The laboratory works in concert with universities, industry, and other national laboratories on questions and experiments too large for any one institution to do by itself. Through collaborations here and around the world, we strive to discover new ways to develop energy innovations through science, create novel materials molecule-by-molecule, and gain a deeper understanding of our planet, our climate, and the cosmos.
Surrounded by the highest concentration of top-tier research organizations in the world, Argonne leverages its Chicago-area location to lead discovery and to power innovation in a wide range of core scientific capabilities, from high-energy physics and materials science to biology and advanced computer science.
The Antarctic Ozone Hole is an annual springtime event above Earth’s frozen, southernmost continent. Manmade CFCs, naturally occurring Polar Stratospheric Clouds, and the return of sunlight set off incredible destruction of the protective Ozone Layer. This video presents these complicated processes with simple to understand animations.
This site is for those people who are interested in learning about the threats to our soils and measures to prevent and remediate against soil degradation. The site is linked to research that is being undertaken by the EU funded RECARE project.
Soil functions are threatened globally by a wide range of processes, and in Europe, a number of threats have been identified in the European Soil Thematic Strategy. The challenge is to prevent degradation and its adverse effects on soil functions and ecosystem services, while simultaneously improving livelihoods.
Our aim for the Hub is to provide information and guidance to help practitioners, researchers, policy-makers and the wider public to understand the impact of soil degradation upon soil functions and ecosystem services and to identify innovative measures to prevent and remediate against soil degradation.
If you are interested in learning about specific soil threats, you may find it helpful to start on the Soil Threats pages for an overview of different processes that impact our soil. If you are interested in more detailed guidance for assessing soil degradation or learning about management measures to prevent and remediate against soil degradation, these are provided under Tools and Outputs.
Environmental Education seminars online, provided by Cornell University, EE Capacity, North American Association for Environmental Education, U.S. EPA, and Civic Ecology Lab.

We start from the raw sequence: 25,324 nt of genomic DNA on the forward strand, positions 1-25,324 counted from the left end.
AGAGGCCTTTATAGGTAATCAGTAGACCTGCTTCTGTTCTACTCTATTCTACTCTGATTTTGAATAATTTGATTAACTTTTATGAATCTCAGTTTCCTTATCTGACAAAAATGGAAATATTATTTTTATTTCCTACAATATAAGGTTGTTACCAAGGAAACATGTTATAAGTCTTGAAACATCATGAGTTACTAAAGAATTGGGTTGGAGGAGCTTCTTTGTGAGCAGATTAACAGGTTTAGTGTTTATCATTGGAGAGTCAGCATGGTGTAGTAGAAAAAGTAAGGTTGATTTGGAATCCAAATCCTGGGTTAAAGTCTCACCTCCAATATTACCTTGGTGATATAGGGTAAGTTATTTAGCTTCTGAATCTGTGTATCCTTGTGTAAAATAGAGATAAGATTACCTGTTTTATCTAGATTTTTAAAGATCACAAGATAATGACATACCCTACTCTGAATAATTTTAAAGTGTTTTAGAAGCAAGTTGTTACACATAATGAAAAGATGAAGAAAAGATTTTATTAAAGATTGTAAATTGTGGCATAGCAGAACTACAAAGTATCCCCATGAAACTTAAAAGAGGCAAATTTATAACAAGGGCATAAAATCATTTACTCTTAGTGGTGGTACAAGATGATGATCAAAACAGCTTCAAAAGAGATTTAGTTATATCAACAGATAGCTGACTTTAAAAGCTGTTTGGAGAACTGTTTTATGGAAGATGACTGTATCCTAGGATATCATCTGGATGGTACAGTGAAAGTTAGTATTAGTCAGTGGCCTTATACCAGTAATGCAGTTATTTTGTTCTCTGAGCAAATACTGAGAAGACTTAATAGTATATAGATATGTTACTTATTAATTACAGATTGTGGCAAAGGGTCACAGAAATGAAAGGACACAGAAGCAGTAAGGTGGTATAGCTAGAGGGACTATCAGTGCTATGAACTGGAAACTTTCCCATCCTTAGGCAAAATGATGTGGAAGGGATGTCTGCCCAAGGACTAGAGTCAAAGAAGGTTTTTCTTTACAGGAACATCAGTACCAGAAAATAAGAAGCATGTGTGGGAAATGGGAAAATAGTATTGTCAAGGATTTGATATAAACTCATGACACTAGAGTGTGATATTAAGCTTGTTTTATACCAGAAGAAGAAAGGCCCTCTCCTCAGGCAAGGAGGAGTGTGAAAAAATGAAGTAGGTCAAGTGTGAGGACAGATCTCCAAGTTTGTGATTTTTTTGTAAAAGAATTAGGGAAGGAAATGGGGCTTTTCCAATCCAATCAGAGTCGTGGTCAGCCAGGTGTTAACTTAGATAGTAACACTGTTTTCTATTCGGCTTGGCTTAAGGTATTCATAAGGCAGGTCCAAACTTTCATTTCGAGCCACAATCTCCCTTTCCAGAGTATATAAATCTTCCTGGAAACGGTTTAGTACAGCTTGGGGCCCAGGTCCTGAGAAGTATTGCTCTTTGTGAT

Calls for increased international competency in U.S. college graduates and the global nature of the renewable energy industry require an exploration of how to incorporate a global perspective in STEM curricula, and how to best develop faculty providing them with global knowledge and skills necessary to update and improve existing teaching practices. To expand awareness of the global renewable energy sector, a cohort of renewable energy
educators from across the United States participated in two international learning exchanges to Australia/New Zealand and Germany/Denmark. The exchanges provided opportunities for the participants to meet with technical educators, visit teaching labs, review industry partnerships, talk with policy makers and government representatives, and to share knowledge and best teaching practices. Three years after the initial international
exchange, participant data was collected to measure the extended impact of the experience and the perceived value of various learning activities. The results show that the exchanges expanded participantâ€™s knowledge of renewable energy technologies and issues both in the U.S. and abroad, and also influenced teaching curriculum and instruction, and academic community engagement. This study serves as a model program for providing STEM faculty with rich international experience. The findings in this manuscript highlight the key components to building a successful international professional development program, and illustrate the type of impacts that can result from these activities. The lessons learned are meaningful to other institutions or organizations planning similar
international activities in a variety of disciplines.